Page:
Calle Lanzarote

Posts Tagged ‘Airport’

My first experience of the Lost Property Office in Arrecife airport

Wednesday, January 25th, 2012

Check-in desks at Arrecife airportOn my last visit to Lanzarote I managed to leave something behind – my SIM card that I had swapped over during our stay so as to use one that offered cheaper internet access.  Either I left it behind in the flat that we were staying in, or it dropped out of my hand luggage when I was sorting out our flight tickets.  I only realised when I got back to Germany.

Having deactivated the card and ordered a replacement, I was still curious to know if I really had lost it in the airport at Arrecife, so I tried to call the lost property office. (more…)

Transporting bottles

Thursday, March 17th, 2011

A bottle of Ronmiel sealed for transitThe decision to bring a bottle of Ronmiel back from Lanzarote with us posed a problem – how to get it home with us.

With enough time, we may have arranged some form of packaging and risked the glass bottle in the middle of one of our suitcases.

But without this option and since the ban on liquids in hand luggage stopped us taking a bottle with us that way, we resigned ourself to trying to get one properly sealed in the airside part of Arrecife airport.

“Resigned”, because on our previous visit we had tried to buy something else there and had been unable to get the purchase sealed for transit.

The rule appears quite simple to me: anything you buy that contains liquids must be sealed in a special plastic bag along with the receipt.

Except that it obviously took a while for the merchants at the airport to adapt to this system – and invest in the equipment to do so.

“We don’t have the machine” and “you don’t need to do that when you fly from here” were the answers we encountered.  That’s all well and good if you are on a direct flight, but since we would be going through the transit lounge in Madrid, I did not want to take the risk of having everything taken back off us again, and we gave up.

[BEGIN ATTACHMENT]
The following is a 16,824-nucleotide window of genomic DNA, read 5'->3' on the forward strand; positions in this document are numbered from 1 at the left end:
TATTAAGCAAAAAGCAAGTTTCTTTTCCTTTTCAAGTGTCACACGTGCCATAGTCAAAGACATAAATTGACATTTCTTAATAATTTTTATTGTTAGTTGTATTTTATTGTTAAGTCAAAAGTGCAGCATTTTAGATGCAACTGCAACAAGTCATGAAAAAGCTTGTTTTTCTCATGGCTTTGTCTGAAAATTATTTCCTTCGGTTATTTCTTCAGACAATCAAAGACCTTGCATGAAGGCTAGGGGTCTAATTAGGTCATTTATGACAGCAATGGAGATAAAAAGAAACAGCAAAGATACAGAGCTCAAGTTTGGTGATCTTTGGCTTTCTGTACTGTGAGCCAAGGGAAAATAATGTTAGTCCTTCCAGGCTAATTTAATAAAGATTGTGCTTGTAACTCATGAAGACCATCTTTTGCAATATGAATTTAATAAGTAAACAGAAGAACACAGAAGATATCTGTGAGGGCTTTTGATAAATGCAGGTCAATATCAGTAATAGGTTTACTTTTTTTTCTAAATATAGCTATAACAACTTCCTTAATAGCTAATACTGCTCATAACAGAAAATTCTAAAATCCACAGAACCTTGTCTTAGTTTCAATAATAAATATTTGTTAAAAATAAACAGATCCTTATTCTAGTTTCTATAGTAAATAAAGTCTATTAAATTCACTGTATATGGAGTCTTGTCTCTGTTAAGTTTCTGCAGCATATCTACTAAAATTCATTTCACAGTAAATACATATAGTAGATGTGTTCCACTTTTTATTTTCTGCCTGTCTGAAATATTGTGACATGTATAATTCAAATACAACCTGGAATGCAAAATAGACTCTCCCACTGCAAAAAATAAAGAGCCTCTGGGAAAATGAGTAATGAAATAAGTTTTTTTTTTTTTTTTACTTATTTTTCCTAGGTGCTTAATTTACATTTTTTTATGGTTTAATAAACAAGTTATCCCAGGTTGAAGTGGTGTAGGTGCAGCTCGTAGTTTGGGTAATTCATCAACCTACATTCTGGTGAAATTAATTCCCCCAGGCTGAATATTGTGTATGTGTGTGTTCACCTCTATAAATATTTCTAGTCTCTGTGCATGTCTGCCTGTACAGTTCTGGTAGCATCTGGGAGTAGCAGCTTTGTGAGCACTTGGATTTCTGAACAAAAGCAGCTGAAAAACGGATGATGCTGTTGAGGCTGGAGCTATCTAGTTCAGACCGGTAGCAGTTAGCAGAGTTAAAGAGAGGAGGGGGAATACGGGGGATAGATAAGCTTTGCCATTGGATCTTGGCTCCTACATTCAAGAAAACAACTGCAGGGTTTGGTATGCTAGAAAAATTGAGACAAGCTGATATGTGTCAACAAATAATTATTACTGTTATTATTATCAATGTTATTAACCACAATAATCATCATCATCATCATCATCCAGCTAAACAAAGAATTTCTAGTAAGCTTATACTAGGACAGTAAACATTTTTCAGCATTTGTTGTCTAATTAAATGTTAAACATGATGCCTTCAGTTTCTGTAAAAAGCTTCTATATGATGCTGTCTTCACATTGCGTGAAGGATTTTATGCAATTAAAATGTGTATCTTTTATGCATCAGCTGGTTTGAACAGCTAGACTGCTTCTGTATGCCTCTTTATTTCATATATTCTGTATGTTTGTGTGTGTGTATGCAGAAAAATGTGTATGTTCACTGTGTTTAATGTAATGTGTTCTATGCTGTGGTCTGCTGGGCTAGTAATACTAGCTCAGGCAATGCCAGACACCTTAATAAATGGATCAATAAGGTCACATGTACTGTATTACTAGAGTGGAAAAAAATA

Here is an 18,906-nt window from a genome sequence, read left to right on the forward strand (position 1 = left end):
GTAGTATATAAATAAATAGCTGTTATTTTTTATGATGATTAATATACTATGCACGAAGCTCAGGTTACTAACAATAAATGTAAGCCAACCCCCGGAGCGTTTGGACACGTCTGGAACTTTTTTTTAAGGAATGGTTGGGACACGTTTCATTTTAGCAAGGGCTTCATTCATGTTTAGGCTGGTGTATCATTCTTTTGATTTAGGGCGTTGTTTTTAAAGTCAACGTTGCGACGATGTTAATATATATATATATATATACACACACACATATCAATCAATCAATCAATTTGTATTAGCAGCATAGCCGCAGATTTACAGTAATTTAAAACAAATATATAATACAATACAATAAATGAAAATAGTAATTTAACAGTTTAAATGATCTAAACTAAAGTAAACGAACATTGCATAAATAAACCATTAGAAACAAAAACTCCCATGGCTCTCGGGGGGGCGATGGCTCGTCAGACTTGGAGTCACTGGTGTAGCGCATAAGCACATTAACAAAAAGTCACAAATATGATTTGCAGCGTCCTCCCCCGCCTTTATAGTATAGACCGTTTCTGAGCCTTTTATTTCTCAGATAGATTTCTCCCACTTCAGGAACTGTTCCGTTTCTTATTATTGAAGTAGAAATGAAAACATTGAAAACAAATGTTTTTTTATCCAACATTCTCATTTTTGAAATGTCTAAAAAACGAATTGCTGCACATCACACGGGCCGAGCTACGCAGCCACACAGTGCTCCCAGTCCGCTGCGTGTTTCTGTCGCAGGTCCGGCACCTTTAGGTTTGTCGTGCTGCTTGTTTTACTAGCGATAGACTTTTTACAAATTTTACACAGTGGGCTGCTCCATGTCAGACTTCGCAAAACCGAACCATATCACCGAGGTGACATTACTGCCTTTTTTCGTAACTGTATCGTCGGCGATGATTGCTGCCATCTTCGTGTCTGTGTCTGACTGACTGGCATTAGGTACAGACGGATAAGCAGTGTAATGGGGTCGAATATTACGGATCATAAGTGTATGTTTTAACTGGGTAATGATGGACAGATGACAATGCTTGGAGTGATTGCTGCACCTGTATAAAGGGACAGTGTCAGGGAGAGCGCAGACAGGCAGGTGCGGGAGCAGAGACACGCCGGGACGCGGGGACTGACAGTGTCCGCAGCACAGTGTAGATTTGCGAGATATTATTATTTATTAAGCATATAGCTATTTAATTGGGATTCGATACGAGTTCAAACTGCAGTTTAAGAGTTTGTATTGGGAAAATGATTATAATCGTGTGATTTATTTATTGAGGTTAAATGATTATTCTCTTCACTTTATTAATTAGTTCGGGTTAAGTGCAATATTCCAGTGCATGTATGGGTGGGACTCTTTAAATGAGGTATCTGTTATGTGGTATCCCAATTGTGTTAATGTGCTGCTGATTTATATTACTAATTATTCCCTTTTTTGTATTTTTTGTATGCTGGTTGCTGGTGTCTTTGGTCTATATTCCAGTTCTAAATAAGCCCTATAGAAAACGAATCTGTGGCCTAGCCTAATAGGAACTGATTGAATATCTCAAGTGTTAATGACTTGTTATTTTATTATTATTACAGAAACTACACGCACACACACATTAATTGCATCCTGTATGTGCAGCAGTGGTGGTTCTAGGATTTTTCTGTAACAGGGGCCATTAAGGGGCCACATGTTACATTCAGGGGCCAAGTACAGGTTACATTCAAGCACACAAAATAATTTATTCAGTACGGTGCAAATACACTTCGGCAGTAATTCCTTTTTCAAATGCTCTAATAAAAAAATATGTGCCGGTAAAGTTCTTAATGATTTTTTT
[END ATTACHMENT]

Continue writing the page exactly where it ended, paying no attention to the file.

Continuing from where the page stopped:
So with Ronmiel in our sights, on our last visit we tried again.  This time we actually found a shop called “Sibarium” in the airport that was able to seal the bottle as required for transit and our cherished Ronmiel made it safely via Madrid back to Germany without any problems.

Lanzarote Aeronautical Museum

Tuesday, November 24th, 2009

The aeronautical museum on Lanzarote is located in the old terminal building at the airport. The museum seems to suffer a lack of visitors, as its homepage states that one of its aims is to increase awareness of its existence amongst the local population.

I had passed it on previous occasions, but being en route to the new airport to catch a flight to Madrid I did not have time to visit it. Instead, I always made a note of going there on my next visit.

The aeronautical musum at Arrecife airport, the original passenger exit is on the left

The aeronautical musum at Arrecife airport, the original passenger exit is on the left

This time I actually managed it, and although I was not disappointed, I did begin to understand the problem that the museum has, because there was almost no-one else there!

The building is located further inland than the current terminals, near the main road. It has its own car park, but for some reason the entry to the visitors’ car park is confusingly preceded by a sign declaring that “authorised vehicles only” may pass.

Although Lanzarote did have an airport in the 1930s and was even flown over by airships on their way to the USA, this closed during the Spanish Civil War and it was not until 1946 that a civilian airport was opened again. The passenger terminal was very modest, consisting of a few rooms and a small control tower on the front. The aircraft would roll up to just in front of the building, at which point the passengers would come out through a side door and walk over to them.

Inside the original control tower.

Inside the original control tower

However until the 1970s the only flights were to the other Canary Islands – there was not even an air connection to Madrid – so this was probably more than sufficient. In 1970 the current Terminal 2 was opened, and flights to the Spanish mainland started.

The museum contains interesting photos and artifacts of those years, and as such is worth a visit. You can even go into the old tower and see the radio equipment that used to be operated by a single person. Entry to the museum is free and the staff speak Spanish, English, German and French, although most of the descriptions of the photos are only in Spanish. Tours can be arranged in advance, but are not a requirement. Opening times are Monday to Saturday, 10am to 2pm.

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